Forty Years of Éire Nua
Seán Ó Brádaıgh
The French Revolution in the late 18th century
challenged the divine right of monarchs and introduced the
concept of the sovereignty of the people, expressed through a
Republican form of government. This idea of democracy has been
accepted and developed in many countries since that time.
It took decades for
France herself to accept that the Rights of Man she proclaimed
extended to black people in her colonies and women did not get
the vote in France until 1945. Our own 1916 Proclamation had
already guaranteed votes for women on an equal basis with men.
Whether by revolution
or evolution, change comes slowly, as ordinary people, some of
them visionary, struggle to achieve liberty and equality through
fraternity, most times against powerful and selfish interests.
Democracy involves not just rights but also duties and
responsibilities. Without taxation there can be no public
services, for instance.
Democracy works best at the local level, where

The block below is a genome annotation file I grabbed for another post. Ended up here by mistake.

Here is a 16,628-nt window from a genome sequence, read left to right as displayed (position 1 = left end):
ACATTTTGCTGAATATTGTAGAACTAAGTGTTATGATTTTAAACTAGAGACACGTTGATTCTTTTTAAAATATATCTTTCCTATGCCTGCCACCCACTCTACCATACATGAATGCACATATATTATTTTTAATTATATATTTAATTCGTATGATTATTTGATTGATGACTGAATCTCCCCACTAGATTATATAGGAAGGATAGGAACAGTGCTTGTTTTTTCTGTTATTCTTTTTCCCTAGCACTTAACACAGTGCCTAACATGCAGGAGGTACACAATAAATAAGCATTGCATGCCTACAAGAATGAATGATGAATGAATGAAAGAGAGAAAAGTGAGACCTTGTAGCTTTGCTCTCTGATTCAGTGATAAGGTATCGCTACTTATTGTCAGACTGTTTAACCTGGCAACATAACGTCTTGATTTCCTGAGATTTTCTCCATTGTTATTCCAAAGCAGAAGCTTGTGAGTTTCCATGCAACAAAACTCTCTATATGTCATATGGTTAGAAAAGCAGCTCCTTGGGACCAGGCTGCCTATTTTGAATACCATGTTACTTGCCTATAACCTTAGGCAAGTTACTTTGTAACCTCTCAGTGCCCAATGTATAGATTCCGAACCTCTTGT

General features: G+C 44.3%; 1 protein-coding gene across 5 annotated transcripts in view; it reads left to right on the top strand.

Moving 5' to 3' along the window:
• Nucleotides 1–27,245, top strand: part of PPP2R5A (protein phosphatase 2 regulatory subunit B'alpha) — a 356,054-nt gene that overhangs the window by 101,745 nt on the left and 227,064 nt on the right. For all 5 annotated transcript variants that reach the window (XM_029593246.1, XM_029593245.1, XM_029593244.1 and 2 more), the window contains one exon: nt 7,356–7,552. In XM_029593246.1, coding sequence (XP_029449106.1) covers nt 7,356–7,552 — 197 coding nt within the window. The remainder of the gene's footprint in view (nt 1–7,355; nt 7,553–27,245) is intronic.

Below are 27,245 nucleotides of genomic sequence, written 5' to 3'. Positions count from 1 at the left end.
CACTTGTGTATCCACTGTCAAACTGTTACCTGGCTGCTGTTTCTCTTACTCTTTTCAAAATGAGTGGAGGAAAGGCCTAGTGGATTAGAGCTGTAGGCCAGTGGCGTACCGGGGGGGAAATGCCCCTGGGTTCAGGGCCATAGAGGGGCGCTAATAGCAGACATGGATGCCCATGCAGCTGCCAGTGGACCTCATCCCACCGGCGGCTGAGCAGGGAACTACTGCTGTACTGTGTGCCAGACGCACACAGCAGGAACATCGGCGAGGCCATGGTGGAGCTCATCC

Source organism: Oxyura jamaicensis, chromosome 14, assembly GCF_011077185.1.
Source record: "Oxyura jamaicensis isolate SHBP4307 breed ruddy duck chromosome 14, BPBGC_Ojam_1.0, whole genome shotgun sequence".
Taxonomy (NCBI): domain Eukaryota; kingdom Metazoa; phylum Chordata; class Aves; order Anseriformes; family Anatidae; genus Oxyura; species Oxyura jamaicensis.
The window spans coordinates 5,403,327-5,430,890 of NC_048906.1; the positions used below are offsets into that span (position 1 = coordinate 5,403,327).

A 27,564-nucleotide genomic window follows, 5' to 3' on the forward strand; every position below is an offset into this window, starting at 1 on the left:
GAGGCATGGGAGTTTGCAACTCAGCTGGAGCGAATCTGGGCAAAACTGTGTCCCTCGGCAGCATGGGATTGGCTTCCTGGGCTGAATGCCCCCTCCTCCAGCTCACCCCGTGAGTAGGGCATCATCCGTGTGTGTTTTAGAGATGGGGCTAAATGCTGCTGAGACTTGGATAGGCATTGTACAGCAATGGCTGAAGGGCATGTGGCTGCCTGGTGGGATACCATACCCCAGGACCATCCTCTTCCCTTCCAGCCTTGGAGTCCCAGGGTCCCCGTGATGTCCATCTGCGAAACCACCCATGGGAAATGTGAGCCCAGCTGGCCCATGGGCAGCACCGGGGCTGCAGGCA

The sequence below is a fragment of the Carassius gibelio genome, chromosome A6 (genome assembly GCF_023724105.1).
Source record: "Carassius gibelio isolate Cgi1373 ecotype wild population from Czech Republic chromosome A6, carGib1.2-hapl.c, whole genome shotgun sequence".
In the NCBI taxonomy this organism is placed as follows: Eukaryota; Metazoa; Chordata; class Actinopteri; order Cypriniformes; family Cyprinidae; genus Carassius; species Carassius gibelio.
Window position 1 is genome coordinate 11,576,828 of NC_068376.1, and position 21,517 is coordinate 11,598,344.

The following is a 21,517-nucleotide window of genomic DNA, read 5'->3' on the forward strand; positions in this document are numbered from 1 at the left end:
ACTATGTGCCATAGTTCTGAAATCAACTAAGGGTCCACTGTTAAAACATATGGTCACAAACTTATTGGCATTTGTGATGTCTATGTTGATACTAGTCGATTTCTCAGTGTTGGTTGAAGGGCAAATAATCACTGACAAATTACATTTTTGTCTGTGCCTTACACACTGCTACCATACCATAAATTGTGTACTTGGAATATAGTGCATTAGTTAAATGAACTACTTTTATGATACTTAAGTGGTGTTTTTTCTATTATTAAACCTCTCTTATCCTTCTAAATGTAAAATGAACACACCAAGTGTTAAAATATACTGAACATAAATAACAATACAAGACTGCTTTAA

people can identify with their own local community. On the
larger scale, people of the same nation have a sense of a common
national identity and can accept laws which might seem
restrictive but which are necessary for the common good.
In Ireland we were
colonised and have maintained a stout resistance and sought to
establish our national rights over many centuries. This
struggle is not yet over. There is still foreign rule in six of
our 32 counties, and England must be persuaded to withdraw and
let the people of all Ireland rule themselves.
The freedom struggle
is complicated by the alienation, deliberately fostered by
English divide and conquer tactics, of a powerful and
substantial number of people from the idea of a 32-County Irish
Republic. They are mostly Protestants.
The aggressive and
even brutal tactics of the British army on the streets of the
North and the introduction of internment in August 1971 changed
the nature of what was a campaign for civil rights into a
renewal of the freedom struggle – an outright war against
Shortly after that, the Republican Movement launched its Dáil
Uladh initiative. It sought not merely a British withdrawal
from Ireland, but a united province of Ulster within a free and
united Ireland. A nine-county parliament would still have a
Unionist majority, of about 5% and would have considerable
power, more than the Stormont six-county state ever had. A
conference was held in Monaghan and attracted much interest and
set up Comhairle Uladh to promote this novel idea.
The other three
provinces joined in and soon the comprehensive object of a
four-province federal Ireland was developed and given the simple